Lindbergh Lodge: Tranquility of the African Bush
Great places to fly via lightplane are most assuredly not the sole province of the United States. Here's a delightful illustrated narrative of AVweb member Hannes Ambichler's recent Sunday outing from Johannesburg to a magnificent wild game preserve and hunting farm in the wilderness of South Africa's North West province in a Piper Archer.
It was a wonderful South African Sunday winter morning. Clear skies, still a bit cold, but the weatherman insisted it would reach 25 C later today. Sigrid, my wife and a pilot, too, was preparing for the flight to Lindbergh Lodge.
Lindbergh Lodge is a private game and hunting farm in the North-West province of South Africa. At an elevation of 4500' on the highveld, it is home to a plentiful of plain game. Sigrid and I decided to return to the place where our first cross-country took us after earning our private pilot certificates.
Regula and Stefan were joining us. A Swiss couple, and our closest friends since we moved to South Africa two years ago. Regula was looking forward to a little horse-riding exercise. She had not been riding for while. The chance of a close encounter of giraffes in their natural habitat was temptation enough for her, to try it again.
So we were heading for Grand Central, one of three General Aviation airports in the Johannesburg metropolitan area. 8.00 AM is a good time to arrive at the airport. The Piper Archer, the 180 hp ship of this nice little flight school was already waiting for us. Sigrid checked out for hire and fly, while I did the pre-flight for her. Everything was all right, we only needed to top up oil and get some fuel.
"ZS-KWT is ready."
Heading for LindberghGrand Central is beautifully located between Johannesburg and Pretoria. We had unusual wind from the South, so we are taking off the uphill runway 17. Turning out right at 500' AGL, over the Midrand industrial area, heading for the wealthy northern suburbs of Johannesburg. Every house is surrounded by a well-maintained garden, and of course there is a swimming pool. Beautiful sights, these red roofs, green lawns and blue pools. Regula got excited. We had just passed their house.
Sigrid was leveling off at 7000', just underneath Johannesburg air space. To the left of us, the skyscrapers of the New York of Africa, as Johannesburg is often called, looked so peaceful in the morning light.
We had about 90 minutes of flight ahead of us. The Archer was doing a good 120 knots ground speed, and our GPS told us that we were some 0.2 miles left of track. Thanks to the Pentagon, we knew exactly where we were. Below us, there was a change of scenery. We ran out of wealthy suburbs, and we were coming up to the Westrand. To the right we could make out some of the mine dumps of the dusty mining town of Krugersdorp, and to the left the township of Soweto, which got a lot of news coverage during the upraises of the 1970's . Would you know that Soweto is the second largest town in Africa? Only Cairo in far away Egypt is bigger (in terms of population).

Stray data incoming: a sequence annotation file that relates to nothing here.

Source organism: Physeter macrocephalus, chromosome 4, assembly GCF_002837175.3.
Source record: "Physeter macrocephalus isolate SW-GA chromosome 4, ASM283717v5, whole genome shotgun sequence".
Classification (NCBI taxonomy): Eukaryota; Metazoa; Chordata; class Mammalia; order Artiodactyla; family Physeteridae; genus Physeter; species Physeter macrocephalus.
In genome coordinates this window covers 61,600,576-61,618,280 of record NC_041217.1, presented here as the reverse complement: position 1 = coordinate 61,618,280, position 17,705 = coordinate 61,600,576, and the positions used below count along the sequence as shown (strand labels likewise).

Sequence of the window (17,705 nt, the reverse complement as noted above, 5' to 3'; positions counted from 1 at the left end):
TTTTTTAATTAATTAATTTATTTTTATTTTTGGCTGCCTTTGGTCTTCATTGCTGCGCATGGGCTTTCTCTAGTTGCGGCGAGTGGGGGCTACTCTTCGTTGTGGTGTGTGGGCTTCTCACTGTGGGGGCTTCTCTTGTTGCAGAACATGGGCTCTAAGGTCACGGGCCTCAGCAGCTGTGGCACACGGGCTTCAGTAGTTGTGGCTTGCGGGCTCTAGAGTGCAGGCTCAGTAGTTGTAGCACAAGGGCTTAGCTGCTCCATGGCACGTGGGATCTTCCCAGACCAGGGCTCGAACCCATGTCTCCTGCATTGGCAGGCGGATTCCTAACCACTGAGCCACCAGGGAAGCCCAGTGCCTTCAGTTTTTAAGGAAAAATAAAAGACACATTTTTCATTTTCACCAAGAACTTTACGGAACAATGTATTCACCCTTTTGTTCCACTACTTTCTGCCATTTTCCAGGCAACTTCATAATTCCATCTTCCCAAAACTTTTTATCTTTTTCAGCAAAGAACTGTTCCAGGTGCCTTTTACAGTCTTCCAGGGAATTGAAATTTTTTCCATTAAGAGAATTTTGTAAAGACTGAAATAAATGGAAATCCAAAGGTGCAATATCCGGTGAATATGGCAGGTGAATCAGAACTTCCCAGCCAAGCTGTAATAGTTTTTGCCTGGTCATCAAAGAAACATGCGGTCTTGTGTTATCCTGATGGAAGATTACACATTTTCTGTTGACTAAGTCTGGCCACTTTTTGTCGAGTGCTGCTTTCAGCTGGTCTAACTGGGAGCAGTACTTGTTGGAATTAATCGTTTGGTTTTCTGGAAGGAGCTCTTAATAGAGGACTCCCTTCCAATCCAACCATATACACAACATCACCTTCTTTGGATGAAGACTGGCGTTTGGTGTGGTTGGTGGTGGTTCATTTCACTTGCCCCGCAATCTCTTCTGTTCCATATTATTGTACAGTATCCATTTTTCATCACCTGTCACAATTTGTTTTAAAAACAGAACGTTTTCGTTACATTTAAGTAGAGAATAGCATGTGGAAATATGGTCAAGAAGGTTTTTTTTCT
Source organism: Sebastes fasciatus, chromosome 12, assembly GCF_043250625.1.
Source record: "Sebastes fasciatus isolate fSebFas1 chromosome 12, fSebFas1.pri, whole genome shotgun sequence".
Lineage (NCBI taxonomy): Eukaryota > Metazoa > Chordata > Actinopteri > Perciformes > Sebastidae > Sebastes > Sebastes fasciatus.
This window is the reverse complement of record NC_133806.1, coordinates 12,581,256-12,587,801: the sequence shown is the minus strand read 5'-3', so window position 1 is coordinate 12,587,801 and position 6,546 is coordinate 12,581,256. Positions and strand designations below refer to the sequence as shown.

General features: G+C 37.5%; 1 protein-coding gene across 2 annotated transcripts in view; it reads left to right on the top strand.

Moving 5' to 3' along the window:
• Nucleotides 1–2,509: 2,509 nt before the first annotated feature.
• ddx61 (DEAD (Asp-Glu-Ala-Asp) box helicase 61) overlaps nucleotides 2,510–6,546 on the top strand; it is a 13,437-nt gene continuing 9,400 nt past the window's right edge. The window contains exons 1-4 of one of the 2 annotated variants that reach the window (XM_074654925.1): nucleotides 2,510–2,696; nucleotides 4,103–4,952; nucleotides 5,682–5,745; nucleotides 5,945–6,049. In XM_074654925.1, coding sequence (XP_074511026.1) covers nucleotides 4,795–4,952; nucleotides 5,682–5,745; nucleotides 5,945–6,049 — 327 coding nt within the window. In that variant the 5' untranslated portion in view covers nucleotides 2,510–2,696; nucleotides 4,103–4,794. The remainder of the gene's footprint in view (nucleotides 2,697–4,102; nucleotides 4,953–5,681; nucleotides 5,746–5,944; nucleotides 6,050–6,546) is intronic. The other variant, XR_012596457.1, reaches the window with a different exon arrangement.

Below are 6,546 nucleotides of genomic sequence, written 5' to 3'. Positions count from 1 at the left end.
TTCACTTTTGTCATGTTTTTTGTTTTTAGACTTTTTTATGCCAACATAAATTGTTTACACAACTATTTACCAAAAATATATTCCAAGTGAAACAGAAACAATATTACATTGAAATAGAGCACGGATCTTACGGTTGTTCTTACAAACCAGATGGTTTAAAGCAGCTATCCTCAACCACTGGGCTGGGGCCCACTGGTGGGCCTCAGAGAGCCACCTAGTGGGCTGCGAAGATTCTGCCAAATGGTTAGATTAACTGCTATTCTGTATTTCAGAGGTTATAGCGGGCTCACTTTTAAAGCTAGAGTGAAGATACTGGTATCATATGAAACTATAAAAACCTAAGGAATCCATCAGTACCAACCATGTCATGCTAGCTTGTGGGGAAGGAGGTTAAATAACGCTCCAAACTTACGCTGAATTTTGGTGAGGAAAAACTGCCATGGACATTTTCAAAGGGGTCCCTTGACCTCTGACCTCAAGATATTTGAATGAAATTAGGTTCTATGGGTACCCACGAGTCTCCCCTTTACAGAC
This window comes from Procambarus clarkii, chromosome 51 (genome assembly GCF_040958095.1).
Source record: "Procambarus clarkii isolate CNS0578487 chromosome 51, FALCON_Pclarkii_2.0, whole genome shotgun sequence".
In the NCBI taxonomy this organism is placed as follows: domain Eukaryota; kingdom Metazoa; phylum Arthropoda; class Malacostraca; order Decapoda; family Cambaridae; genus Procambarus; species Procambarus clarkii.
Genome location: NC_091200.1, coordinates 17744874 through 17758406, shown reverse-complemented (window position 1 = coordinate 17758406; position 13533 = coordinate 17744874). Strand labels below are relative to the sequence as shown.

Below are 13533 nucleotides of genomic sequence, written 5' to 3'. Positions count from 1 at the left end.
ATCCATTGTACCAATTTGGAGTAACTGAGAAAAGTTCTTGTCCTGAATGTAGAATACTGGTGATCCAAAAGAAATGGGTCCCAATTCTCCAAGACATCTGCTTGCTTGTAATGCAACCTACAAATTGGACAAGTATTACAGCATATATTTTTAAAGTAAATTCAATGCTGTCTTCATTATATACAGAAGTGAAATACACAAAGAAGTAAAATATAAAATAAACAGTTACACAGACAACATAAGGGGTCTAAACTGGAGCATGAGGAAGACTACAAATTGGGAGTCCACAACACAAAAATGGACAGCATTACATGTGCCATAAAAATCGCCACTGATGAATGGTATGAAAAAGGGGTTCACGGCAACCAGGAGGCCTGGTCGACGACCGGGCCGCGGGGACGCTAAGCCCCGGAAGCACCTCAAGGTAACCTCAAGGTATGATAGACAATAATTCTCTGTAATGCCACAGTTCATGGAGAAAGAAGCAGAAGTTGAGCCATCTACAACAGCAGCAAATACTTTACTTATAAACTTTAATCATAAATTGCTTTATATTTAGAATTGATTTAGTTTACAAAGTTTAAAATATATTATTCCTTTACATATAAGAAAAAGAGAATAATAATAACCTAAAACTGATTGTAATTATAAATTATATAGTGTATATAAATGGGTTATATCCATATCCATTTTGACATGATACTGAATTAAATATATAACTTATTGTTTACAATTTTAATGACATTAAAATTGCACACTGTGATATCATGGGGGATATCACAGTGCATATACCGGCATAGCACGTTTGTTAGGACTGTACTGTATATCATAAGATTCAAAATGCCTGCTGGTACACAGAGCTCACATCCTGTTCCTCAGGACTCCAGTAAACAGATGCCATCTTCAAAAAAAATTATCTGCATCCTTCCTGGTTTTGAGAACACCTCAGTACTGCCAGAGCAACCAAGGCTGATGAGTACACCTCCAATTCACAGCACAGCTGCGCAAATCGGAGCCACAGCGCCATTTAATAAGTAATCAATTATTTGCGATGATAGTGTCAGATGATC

The rest of the flight was as uneventful as expected. We safely passed the skydiver town of Carltonville without a parachute wrapped around our prop, passed the military airspace of Potchefstroom without sighting a Mirage, and cruised at 8500' over agricultural land and wilderness.
Except some Cirrus high above us there was no cloud. Winter is the ideal flying time on the highveld for VFR pilots like us. Perfectly smooth air, hardly any clouds from April to October (we are on the Southern Hemisphere). Although visibility is not always great, due to some low haze, we always enjoy a smooth ride and the sparsely populated landscape below us.
Landing at the Grass StripThe first time we flew into Lindbergh it took us three quarters of an hour to find the grass strip. And we only found it following roads (we could almost read road signs) and having a friendly fellow-pilot on the ground vectoring us in. But this time, we had our handheld GPS on board and quite a few more hours in our logbooks.
At the last fix we carefully noted the time and checked the DI twice as often from there on. Sigrid was slowly descending and reached circuit altitude perfectly on time. Both the clock and the GPS told us we were there, and here was this green strip amidst other green, yellow and brown fields. Sigrid positioned the Archer on a wide downwind, called for other traffic and got ready for her first non-tarmac landing. Our instructor had told us, that a good landing is always preceded by a good approach. And this was a perfectly flown approach, followed by a greaser. What a pleasure to fly as a team.